Health service cuts flagged by Auckland health chiefs could cost the country more through increased rates of chronic illness and emergency care, a medical union says.

The Association of Salaried Medical Specialists was responding yesterday to the Auckland District Health Board's intention to review all service contracts because of the recession.

Officials told a committee they expected the board's Government grant would amount to a funding cut in the year from next July.

All contracts with external service providers and with the board's own hospitals and health services would be reviewed. Services out of line with the DHB's and the Government's priorities would have specifications altered, and some services might be amalgamated or terminated.

Another option was to cut the funding to all contracts by 5 to 10 per cent, a board paper said.

Health Minister Tony Ryall said next year's national health funding increase would be less than this year's and some programmes would end. He wanted money shifted from the likes of the jobs of fruit-in-schools co-ordinators to reducing waits for cancer treatment.

The specialists' association's executive director, Ian Powell, said other boards were likely to be considering similar cuts to Auckland's, and they would be devastating for patients.

Despite a doubling in government spending on health in the past 10 years, Mr Powell said public hospitals were under-funded. "While hospital costs have increased by around 6 per cent per year, funding has increased by around 3 per cent."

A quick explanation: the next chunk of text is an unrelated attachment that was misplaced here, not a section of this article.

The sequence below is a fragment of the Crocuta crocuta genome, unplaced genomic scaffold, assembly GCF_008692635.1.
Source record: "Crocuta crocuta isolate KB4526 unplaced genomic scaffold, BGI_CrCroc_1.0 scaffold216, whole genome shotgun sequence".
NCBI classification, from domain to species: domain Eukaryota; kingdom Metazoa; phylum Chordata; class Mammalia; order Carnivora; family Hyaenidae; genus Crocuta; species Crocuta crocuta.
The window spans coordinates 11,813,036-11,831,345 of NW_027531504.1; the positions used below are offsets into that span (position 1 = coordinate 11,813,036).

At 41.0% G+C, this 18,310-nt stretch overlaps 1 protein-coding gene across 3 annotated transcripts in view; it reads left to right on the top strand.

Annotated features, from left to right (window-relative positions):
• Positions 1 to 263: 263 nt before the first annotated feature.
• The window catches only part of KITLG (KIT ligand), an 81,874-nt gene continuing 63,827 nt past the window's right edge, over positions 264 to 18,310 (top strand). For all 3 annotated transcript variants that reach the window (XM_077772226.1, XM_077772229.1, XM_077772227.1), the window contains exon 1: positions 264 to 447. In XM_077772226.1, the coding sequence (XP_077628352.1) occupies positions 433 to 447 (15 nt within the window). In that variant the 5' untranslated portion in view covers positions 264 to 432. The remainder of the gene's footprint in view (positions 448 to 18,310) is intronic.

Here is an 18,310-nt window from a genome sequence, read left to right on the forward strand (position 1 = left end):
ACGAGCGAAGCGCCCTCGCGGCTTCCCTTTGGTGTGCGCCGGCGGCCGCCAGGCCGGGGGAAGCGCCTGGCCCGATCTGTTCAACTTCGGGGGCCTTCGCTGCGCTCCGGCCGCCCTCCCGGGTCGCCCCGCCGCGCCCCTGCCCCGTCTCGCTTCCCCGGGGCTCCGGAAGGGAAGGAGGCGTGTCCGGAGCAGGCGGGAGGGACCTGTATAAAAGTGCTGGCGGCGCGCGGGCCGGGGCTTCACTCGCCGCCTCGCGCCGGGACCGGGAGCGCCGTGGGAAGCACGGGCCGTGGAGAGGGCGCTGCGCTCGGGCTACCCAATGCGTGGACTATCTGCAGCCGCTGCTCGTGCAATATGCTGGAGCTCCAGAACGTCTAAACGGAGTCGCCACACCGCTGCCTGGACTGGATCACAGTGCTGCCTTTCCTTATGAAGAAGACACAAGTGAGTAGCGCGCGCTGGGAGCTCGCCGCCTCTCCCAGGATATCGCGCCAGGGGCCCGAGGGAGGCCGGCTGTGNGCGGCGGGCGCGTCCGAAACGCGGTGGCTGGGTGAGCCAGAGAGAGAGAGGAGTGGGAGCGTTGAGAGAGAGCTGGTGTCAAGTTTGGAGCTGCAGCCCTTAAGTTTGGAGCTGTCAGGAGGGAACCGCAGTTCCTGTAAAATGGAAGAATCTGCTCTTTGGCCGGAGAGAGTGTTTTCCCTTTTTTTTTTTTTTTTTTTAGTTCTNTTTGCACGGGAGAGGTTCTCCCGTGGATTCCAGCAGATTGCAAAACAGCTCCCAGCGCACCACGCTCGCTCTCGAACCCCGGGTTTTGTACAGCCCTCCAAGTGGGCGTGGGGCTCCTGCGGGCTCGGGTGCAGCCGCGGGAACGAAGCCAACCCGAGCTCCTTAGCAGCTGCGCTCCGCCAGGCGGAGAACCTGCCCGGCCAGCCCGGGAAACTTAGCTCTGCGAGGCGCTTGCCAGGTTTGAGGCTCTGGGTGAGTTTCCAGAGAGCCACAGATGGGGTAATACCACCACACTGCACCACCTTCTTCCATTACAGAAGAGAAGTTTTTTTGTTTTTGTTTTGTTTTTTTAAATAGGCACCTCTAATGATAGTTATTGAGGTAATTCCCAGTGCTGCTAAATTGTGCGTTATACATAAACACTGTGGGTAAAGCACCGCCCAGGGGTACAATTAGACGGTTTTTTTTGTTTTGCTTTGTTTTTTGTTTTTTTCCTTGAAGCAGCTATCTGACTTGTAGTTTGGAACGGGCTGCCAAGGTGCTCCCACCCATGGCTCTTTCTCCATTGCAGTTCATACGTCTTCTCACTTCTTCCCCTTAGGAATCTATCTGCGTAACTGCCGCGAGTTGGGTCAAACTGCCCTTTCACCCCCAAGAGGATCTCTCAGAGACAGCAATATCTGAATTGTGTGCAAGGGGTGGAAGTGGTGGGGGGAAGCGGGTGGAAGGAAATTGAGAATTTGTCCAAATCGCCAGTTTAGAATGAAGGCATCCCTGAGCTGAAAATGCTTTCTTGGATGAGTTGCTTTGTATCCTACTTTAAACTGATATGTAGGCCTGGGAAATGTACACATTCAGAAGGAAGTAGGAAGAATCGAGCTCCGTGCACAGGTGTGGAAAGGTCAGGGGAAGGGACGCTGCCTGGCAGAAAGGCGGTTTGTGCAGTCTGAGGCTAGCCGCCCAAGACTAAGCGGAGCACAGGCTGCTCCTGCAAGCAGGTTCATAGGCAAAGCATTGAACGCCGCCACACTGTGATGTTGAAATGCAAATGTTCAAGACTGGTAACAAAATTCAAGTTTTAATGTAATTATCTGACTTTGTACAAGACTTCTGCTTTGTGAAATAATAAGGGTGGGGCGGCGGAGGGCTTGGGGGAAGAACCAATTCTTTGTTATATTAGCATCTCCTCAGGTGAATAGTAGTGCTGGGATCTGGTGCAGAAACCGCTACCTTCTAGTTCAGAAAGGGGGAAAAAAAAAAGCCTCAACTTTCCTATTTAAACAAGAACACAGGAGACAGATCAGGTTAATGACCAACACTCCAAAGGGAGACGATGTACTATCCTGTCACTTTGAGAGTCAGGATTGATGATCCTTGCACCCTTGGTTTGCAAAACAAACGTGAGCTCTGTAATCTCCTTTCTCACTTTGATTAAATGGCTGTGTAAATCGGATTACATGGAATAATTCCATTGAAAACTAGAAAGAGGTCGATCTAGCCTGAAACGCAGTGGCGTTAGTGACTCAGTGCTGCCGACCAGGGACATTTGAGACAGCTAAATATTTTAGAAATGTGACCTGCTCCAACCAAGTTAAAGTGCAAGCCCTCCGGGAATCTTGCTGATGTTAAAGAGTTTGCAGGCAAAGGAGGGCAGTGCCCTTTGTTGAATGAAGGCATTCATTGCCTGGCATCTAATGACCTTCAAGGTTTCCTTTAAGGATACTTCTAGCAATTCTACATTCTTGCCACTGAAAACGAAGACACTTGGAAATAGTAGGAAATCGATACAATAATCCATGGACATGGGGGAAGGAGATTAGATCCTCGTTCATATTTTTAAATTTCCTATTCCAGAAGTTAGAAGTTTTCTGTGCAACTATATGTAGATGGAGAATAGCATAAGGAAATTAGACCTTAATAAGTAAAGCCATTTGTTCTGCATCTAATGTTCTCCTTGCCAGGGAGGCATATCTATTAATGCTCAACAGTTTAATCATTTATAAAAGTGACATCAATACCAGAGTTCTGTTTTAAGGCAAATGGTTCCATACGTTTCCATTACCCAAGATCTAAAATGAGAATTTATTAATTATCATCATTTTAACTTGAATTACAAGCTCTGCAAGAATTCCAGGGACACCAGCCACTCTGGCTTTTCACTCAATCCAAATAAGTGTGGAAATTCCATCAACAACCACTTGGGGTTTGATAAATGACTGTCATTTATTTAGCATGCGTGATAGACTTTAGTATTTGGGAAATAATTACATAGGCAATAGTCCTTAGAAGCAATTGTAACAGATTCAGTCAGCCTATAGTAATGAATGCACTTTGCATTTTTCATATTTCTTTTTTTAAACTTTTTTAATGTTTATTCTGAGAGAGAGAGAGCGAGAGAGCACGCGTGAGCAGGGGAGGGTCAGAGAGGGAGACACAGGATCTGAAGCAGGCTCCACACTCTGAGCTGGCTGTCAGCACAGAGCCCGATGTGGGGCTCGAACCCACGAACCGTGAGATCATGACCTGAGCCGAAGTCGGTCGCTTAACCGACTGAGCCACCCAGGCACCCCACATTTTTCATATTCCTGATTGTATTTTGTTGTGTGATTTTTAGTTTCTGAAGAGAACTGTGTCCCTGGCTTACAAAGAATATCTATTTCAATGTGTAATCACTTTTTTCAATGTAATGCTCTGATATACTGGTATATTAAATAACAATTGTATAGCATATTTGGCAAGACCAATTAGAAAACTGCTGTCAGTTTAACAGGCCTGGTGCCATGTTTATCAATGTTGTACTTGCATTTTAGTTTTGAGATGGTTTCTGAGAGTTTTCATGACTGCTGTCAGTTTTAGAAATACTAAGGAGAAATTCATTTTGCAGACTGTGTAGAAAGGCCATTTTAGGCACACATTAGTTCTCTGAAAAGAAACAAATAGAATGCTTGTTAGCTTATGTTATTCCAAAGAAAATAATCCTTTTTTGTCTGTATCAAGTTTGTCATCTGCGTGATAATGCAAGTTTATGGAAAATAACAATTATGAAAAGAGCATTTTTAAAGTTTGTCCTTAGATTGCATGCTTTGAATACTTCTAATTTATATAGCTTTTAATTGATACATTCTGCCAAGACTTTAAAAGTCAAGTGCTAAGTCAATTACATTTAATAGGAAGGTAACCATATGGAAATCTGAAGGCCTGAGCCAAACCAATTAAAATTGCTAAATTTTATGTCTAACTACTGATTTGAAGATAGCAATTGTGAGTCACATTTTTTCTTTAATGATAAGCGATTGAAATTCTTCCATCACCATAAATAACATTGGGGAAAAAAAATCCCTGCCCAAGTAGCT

Ten per cent cuts on top of this "will risk compromising patient access to public hospitals, the quality of care, and patient safety."

"Funding cuts don't actually save money. They will end up costing more through, for example, increased chronic illnesses and emergency admissions."

Health boards and the Government aim to restrict pay rises to health workers but nurses want to maintain their parity with police, who received a 2 per cent rise this year, and secondary teachers. And DHB doctors will renew their push for pay hikes to stem losses to higher-paid jobs in Australia.

Waitemata DHB states: "Zero per cent cost growth has been assumed for all employment agreements expiring during 2009-10."

Unions recognise the constraints, but will push hard against positions like Waitemata's.